That too few youth with special health care needs make the transition to adult-oriented health care successfully may be due, in part, to lack of readiness to transfer care. There is a lack of theoretical models to guide development and implementation of evidence-based guidelines, assessments, and interventions to improve transition readiness.
To further validate the Social-ecological Model of Adolescent and Young Adult Readiness to Transition (SMART) via feedback from stakeholders (patients, parents, and providers) from a medically diverse population in need of life-long follow-up care, survivors of childhood cancer.
Mixed-methods participatory research design.
A large Mid-Atlantic children’s hospital.
Adolescent and young adult survivors of childhood cancer (n = 14), parents (n = 18), and pediatric providers (n = 10).
Patients and parents participated in focus groups; providers participated in individual semi-structured interviews.
Main Outcomes and Measures
Validity of SMART was assessed 3 ways: (1) ratings on importance of SMART components for transition readiness using a 5-point scale (0-4; ratings >2 support validity), (2) nominations of 3 “most important” components, and (3) directed content analysis of focus group/interview transcripts.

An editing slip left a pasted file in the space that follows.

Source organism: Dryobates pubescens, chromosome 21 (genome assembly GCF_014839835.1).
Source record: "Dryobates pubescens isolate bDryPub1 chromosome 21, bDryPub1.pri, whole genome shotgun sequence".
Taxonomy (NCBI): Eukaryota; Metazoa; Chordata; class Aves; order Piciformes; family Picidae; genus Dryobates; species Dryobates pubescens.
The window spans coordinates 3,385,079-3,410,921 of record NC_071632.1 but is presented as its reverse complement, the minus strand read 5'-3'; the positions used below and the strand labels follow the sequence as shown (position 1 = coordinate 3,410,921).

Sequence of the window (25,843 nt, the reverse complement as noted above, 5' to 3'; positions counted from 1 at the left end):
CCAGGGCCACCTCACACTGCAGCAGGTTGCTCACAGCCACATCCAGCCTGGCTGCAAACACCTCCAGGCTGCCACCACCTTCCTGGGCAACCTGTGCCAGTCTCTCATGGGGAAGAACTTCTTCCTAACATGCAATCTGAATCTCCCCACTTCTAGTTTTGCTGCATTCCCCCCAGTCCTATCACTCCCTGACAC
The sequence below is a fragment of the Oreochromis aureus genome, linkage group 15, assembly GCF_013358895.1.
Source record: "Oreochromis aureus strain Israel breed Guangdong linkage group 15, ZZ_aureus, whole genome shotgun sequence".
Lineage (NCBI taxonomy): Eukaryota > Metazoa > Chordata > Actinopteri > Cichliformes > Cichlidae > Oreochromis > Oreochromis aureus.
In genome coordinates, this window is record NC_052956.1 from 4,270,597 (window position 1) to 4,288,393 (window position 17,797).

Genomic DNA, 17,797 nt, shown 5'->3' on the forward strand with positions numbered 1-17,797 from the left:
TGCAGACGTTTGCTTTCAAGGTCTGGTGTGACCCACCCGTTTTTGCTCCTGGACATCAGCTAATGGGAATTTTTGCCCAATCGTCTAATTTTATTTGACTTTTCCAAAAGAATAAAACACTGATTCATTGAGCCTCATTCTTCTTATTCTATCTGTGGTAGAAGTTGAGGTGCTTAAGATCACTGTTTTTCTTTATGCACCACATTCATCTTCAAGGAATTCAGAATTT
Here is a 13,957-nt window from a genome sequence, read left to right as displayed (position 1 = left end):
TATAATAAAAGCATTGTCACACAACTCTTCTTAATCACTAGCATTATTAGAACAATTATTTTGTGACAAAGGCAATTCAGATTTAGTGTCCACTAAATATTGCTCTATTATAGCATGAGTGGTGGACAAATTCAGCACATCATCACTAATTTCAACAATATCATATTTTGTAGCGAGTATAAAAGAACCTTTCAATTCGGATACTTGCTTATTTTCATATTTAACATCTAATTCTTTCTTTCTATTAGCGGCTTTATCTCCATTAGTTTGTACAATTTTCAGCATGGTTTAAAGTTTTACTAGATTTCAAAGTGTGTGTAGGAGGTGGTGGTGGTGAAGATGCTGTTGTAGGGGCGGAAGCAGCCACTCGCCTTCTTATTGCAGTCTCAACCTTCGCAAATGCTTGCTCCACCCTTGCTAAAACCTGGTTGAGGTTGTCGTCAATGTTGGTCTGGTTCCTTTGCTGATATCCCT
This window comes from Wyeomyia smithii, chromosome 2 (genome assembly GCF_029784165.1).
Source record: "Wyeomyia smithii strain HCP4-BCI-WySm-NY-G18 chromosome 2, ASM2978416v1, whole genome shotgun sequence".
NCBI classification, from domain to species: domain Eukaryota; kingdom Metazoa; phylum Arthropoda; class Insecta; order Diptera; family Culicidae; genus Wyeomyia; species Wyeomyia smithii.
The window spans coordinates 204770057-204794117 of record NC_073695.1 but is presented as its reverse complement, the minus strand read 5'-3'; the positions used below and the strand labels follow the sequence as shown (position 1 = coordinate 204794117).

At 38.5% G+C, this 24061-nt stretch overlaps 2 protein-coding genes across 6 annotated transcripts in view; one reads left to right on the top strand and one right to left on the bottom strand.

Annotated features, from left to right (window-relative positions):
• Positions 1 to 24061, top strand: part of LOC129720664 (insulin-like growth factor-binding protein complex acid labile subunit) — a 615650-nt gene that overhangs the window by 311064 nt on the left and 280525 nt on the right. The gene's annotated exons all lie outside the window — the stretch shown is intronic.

Qualitative data supported the validity of SMART, with minor modifications to definitions of components. Quantitative ratings met criteria for validity; stakeholders endorsed all components of SMART as important for transition. No additional SMART variables were suggested by stakeholders and the “most important” components varied by stakeholders, thus supporting the comprehensiveness of SMART and need to involve multiple perspectives.
Conclusions and Relevance
SMART represents a comprehensive and empirically validated framework for transition research and program planning, supported by survivors of childhood cancer, parents, and pediatric providers. Future research should validate SMART among other populations with special health care needs.